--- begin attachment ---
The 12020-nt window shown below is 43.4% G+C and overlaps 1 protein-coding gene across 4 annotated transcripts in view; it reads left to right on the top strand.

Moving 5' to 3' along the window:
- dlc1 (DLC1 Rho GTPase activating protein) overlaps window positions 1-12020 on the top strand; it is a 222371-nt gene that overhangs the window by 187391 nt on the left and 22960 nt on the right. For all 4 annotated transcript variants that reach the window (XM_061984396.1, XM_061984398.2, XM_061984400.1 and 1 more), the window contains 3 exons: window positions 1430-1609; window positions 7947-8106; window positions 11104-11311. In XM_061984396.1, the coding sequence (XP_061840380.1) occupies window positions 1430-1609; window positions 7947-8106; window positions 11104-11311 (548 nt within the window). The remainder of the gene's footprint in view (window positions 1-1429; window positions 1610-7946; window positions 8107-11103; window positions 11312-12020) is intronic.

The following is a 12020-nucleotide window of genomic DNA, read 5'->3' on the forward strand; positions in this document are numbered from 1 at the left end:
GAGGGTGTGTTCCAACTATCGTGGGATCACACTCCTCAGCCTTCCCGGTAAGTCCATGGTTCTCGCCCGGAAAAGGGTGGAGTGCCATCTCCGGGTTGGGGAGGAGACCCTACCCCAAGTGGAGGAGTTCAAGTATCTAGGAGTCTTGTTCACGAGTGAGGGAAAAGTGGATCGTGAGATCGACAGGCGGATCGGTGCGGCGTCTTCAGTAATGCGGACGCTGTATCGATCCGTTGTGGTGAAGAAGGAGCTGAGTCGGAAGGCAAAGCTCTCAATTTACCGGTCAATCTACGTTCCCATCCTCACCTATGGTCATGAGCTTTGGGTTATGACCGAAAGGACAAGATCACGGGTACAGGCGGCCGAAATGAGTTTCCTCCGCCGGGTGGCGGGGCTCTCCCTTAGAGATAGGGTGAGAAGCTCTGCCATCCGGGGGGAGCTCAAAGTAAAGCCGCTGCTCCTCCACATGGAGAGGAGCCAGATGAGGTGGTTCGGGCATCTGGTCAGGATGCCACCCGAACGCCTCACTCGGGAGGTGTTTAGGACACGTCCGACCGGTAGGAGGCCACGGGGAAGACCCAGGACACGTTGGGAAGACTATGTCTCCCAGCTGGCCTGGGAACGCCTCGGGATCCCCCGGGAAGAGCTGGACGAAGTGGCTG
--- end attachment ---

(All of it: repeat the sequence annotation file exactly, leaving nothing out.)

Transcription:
The 12020-nt window shown below is 43.4% G+C and overlaps 1 protein-coding gene across 4 annotated transcripts in view; it reads left to right on the top strand.

Moving 5' to 3' along the window:
- dlc1 (DLC1 Rho GTPase activating protein) overlaps window positions 1-12020 on the top strand; it is a 222371-nt gene that overhangs the window by 187391 nt on the left and 22960 nt on the right. For all 4 annotated transcript variants that reach the window (XM_061984396.1, XM_061984398.2, XM_061984400.1 and 1 more), the window contains 3 exons: window positions 1430-1609; window positions 7947-8106; window positions 11104-11311. In XM_061984396.1, the coding sequence (XP_061840380.1) occupies window positions 1430-1609; window positions 7947-8106; window positions 11104-11311 (548 nt within the window). The remainder of the gene's footprint in view (window positions 1-1429; window positions 1610-7946; window positions 8107-11103; window positions 11312-12020) is intronic.

The following is a 12020-nucleotide window of genomic DNA, read 5'->3' on the forward strand; positions in this document are numbered from 1 at the left end:
GAGGGTGTGTTCCAACTATCGTGGGATCACACTCCTCAGCCTTCCCGGTAAGTCCATGGTTCTCGCCCGGAAAAGGGTGGAGTGCCATCTCCGGGTTGGGGAGGAGACCCTACCCCAAGTGGAGGAGTTCAAGTATCTAGGAGTCTTGTTCACGAGTGAGGGAAAAGTGGATCGTGAGATCGACAGGCGGATCGGTGCGGCGTCTTCAGTAATGCGGACGCTGTATCGATCCGTTGTGGTGAAGAAGGAGCTGAGTCGGAAGGCAAAGCTCTCAATTTACCGGTCAATCTACGTTCCCATCCTCACCTATGGTCATGAGCTTTGGGTTATGACCGAAAGGACAAGATCACGGGTACAGGCGGCCGAAATGAGTTTCCTCCGCCGGGTGGCGGGGCTCTCCCTTAGAGATAGGGTGAGAAGCTCTGCCATCCGGGGGGAGCTCAAAGTAAAGCCGCTGCTCCTCCACATGGAGAGGAGCCAGATGAGGTGGTTCGGGCATCTGGTCAGGATGCCACCCGAACGCCTCACTCGGGAGGTGTTTAGGACACGTCCGACCGGTAGGAGGCCACGGGGAAGACCCAGGACACGTTGGGAAGACTATGTCTCCCAGCTGGCCTGGGAACGCCTCGGGATCCCCCGGGAAGAGCTGGACGAAGTGGCTG